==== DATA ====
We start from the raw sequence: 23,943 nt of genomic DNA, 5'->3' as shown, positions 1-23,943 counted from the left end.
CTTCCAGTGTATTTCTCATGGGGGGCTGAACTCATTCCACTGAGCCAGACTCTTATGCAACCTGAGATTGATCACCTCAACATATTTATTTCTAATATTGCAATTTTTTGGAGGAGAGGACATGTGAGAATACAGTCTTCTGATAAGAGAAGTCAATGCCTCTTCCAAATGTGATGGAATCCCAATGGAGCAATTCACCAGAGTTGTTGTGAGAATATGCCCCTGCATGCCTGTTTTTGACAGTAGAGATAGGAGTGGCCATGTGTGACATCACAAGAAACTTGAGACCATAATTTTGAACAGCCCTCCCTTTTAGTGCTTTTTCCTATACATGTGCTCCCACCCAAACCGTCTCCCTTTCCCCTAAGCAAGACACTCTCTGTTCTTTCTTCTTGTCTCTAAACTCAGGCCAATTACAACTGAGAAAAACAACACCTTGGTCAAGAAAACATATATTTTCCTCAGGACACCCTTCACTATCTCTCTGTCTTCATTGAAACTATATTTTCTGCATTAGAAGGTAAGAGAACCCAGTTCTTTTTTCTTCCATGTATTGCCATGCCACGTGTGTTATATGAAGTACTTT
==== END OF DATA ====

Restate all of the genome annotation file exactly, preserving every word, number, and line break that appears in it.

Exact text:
We start from the raw sequence: 23,943 nt of genomic DNA, 5'->3' as shown, positions 1-23,943 counted from the left end.
CTTCCAGTGTATTTCTCATGGGGGGCTGAACTCATTCCACTGAGCCAGACTCTTATGCAACCTGAGATTGATCACCTCAACATATTTATTTCTAATATTGCAATTTTTTGGAGGAGAGGACATGTGAGAATACAGTCTTCTGATAAGAGAAGTCAATGCCTCTTCCAAATGTGATGGAATCCCAATGGAGCAATTCACCAGAGTTGTTGTGAGAATATGCCCCTGCATGCCTGTTTTTGACAGTAGAGATAGGAGTGGCCATGTGTGACATCACAAGAAACTTGAGACCATAATTTTGAACAGCCCTCCCTTTTAGTGCTTTTTCCTATACATGTGCTCCCACCCAAACCGTCTCCCTTTCCCCTAAGCAAGACACTCTCTGTTCTTTCTTCTTGTCTCTAAACTCAGGCCAATTACAACTGAGAAAAACAACACCTTGGTCAAGAAAACATATATTTTCCTCAGGACACCCTTCACTATCTCTCTGTCTTCATTGAAACTATATTTTCTGCATTAGAAGGTAAGAGAACCCAGTTCTTTTTTCTTCCATGTATTGCCATGCCACGTGTGTTATATGAAGTACTTT